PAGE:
If you add in the Java SDK, things might get more complicated still – a first-time coder can struggle to know what’s Java and what’s Android! Development using this route also requires a basic understanding of concepts like Gradle, like the Android Manifest and the markup language XML. There are a lot of communities in Java for this reason, and it's also one of the most versatile and widely used.

So, is it the best programming language you need to learn? Definitely — especially for those who want the full Android development experience, diving into Java is the best place to start, if you ask me.

For those who are worried about the complex code, it's possible to work largely with the designer and to follow tutorials for anything more complicated. But, if you’re a beginner and you’re looking forward to making a game, or you just want to start learning for the sake of learning and you’d like to get some rewarding projects off the ground, then I recommend you start with something easier and come back to this once you’ve got a bit more grounding.


Kotlin recently burst onto the scene as the “other” official language for Android development. Some speculations suggest that this was likely to raise the language’s profile and that it could possibly become the next Swift.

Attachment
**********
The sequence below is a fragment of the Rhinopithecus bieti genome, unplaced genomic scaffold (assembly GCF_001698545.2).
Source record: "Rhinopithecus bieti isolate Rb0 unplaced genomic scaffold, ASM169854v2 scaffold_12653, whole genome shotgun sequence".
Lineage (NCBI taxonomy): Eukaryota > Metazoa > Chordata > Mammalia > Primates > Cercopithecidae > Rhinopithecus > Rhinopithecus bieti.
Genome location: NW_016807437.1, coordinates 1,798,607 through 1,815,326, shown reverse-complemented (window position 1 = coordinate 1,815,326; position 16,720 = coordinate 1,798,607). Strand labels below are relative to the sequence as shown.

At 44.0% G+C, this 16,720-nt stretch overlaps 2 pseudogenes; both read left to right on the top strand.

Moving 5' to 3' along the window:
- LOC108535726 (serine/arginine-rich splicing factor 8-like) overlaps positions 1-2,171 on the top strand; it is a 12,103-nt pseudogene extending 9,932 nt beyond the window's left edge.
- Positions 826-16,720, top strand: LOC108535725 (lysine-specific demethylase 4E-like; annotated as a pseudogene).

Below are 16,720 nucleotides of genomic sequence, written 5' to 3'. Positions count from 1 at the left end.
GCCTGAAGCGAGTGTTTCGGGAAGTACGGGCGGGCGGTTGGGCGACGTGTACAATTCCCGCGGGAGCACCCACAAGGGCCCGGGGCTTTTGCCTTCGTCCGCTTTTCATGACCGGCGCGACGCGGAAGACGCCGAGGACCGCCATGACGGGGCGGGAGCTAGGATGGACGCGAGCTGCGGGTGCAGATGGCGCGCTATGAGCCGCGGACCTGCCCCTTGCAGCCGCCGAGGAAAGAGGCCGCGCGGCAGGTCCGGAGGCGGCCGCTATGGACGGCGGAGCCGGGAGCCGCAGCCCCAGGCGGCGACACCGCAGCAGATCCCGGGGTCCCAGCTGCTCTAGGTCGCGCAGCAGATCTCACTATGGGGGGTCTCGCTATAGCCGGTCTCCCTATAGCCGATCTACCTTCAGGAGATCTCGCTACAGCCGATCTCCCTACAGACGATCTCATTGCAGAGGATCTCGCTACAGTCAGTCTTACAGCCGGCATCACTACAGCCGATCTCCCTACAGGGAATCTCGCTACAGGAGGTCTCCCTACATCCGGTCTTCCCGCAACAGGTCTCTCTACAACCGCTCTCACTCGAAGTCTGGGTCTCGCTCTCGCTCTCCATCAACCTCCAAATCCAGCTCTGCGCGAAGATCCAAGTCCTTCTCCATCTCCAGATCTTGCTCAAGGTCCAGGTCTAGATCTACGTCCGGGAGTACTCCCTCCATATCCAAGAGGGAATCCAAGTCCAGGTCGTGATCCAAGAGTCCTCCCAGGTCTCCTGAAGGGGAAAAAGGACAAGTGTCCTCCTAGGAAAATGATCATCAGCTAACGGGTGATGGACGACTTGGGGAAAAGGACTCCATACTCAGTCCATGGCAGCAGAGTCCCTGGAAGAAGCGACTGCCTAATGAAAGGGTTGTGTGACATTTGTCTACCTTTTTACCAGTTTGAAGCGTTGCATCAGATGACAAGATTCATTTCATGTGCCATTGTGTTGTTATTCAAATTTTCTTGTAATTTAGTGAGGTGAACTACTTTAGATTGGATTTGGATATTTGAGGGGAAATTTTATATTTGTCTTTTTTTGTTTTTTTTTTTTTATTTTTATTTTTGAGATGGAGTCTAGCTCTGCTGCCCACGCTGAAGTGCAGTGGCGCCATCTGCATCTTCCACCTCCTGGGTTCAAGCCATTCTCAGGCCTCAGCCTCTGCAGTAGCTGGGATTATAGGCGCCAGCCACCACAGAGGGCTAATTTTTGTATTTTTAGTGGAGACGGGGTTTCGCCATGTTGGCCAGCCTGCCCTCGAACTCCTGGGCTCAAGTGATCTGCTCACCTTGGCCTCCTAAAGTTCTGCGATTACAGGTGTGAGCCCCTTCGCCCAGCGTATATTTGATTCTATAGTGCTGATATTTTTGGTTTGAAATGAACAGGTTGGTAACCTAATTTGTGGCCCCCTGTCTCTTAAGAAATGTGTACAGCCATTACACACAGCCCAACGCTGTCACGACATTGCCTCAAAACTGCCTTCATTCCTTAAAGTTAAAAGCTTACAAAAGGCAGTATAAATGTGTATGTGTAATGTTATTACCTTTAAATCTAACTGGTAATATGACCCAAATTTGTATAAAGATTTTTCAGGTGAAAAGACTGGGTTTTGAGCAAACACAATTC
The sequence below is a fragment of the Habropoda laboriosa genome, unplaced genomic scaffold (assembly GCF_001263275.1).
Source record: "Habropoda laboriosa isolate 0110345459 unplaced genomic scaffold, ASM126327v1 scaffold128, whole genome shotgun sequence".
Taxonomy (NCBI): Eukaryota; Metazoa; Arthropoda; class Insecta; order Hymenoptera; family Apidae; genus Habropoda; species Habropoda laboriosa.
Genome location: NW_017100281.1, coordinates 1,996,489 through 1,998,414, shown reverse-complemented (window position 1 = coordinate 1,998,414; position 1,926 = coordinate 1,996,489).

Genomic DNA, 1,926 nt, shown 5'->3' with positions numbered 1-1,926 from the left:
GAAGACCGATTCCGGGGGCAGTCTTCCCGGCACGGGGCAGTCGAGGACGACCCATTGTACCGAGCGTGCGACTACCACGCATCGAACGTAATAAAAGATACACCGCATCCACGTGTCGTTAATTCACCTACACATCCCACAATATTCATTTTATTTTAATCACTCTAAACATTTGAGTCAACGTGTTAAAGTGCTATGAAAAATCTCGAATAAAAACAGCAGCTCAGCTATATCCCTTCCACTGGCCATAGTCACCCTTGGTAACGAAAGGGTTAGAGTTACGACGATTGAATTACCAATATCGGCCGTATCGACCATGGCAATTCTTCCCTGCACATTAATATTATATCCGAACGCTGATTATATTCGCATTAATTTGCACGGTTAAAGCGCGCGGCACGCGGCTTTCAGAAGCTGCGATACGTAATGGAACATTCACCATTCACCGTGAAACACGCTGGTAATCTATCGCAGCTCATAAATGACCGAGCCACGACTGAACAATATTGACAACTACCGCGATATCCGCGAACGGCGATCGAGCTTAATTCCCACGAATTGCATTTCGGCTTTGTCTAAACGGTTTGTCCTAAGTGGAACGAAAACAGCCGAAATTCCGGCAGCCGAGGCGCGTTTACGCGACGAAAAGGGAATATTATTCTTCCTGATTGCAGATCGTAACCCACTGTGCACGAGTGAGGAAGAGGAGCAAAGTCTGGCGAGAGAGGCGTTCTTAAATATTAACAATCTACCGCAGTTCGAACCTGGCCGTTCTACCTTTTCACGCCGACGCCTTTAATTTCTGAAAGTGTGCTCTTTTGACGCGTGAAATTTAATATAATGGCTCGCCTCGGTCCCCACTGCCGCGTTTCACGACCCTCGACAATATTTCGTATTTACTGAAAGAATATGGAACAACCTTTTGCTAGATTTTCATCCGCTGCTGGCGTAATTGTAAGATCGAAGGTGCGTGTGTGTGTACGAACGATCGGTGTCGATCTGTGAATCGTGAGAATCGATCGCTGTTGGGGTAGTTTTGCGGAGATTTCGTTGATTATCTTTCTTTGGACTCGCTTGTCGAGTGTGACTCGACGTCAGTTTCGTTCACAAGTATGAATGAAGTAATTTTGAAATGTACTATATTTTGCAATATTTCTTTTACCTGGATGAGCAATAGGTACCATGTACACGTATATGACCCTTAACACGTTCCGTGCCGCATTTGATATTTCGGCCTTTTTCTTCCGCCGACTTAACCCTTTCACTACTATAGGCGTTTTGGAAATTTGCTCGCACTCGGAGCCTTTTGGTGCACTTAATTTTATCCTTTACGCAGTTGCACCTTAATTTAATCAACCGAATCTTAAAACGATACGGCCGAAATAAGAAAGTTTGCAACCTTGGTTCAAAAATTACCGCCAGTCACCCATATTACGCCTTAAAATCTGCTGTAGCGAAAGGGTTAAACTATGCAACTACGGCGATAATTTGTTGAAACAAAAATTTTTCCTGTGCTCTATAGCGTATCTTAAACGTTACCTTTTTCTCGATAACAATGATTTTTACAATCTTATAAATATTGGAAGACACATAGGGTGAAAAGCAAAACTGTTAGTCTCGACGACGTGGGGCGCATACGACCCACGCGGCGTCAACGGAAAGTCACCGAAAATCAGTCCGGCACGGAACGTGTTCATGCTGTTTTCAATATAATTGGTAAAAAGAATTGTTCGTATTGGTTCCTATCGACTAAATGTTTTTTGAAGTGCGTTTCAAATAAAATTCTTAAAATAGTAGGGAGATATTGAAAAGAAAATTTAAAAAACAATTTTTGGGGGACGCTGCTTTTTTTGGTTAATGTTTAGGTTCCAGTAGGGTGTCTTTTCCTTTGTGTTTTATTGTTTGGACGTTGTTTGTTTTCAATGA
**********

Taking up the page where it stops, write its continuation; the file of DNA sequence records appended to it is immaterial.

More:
Just like Java, Kotlin runs on the Java Virtual Machine. It’s also completely interoperable with Java and doesn’t cause any hurdles or increase in the size of the files.

The main difference is that Kotlin requires less “boilerplate” code, which means that it is a more streamlined and easy-to-read system. It also does away with errors like null point exceptions and even excuses you from ending every line with a semicolon. This is a great programming language if you’re just learning to develop Android apps for the first time.

With that said, you know that Kotlin is definitely an easier starting point for beginners, and the fact that you can still use Android Studio is a big plus. It’s still not quite as simple to pick up as, say, C# with Unity, though, and the community support is in its relative infancy. In fact, you currently need to download a beta version of Android Studio in order to get the out-the-box support.

But still, Kotlin should definitely be on your radar and could offer an easier entry point to “proper” Android development, which is likely why Google introduced it in the first place.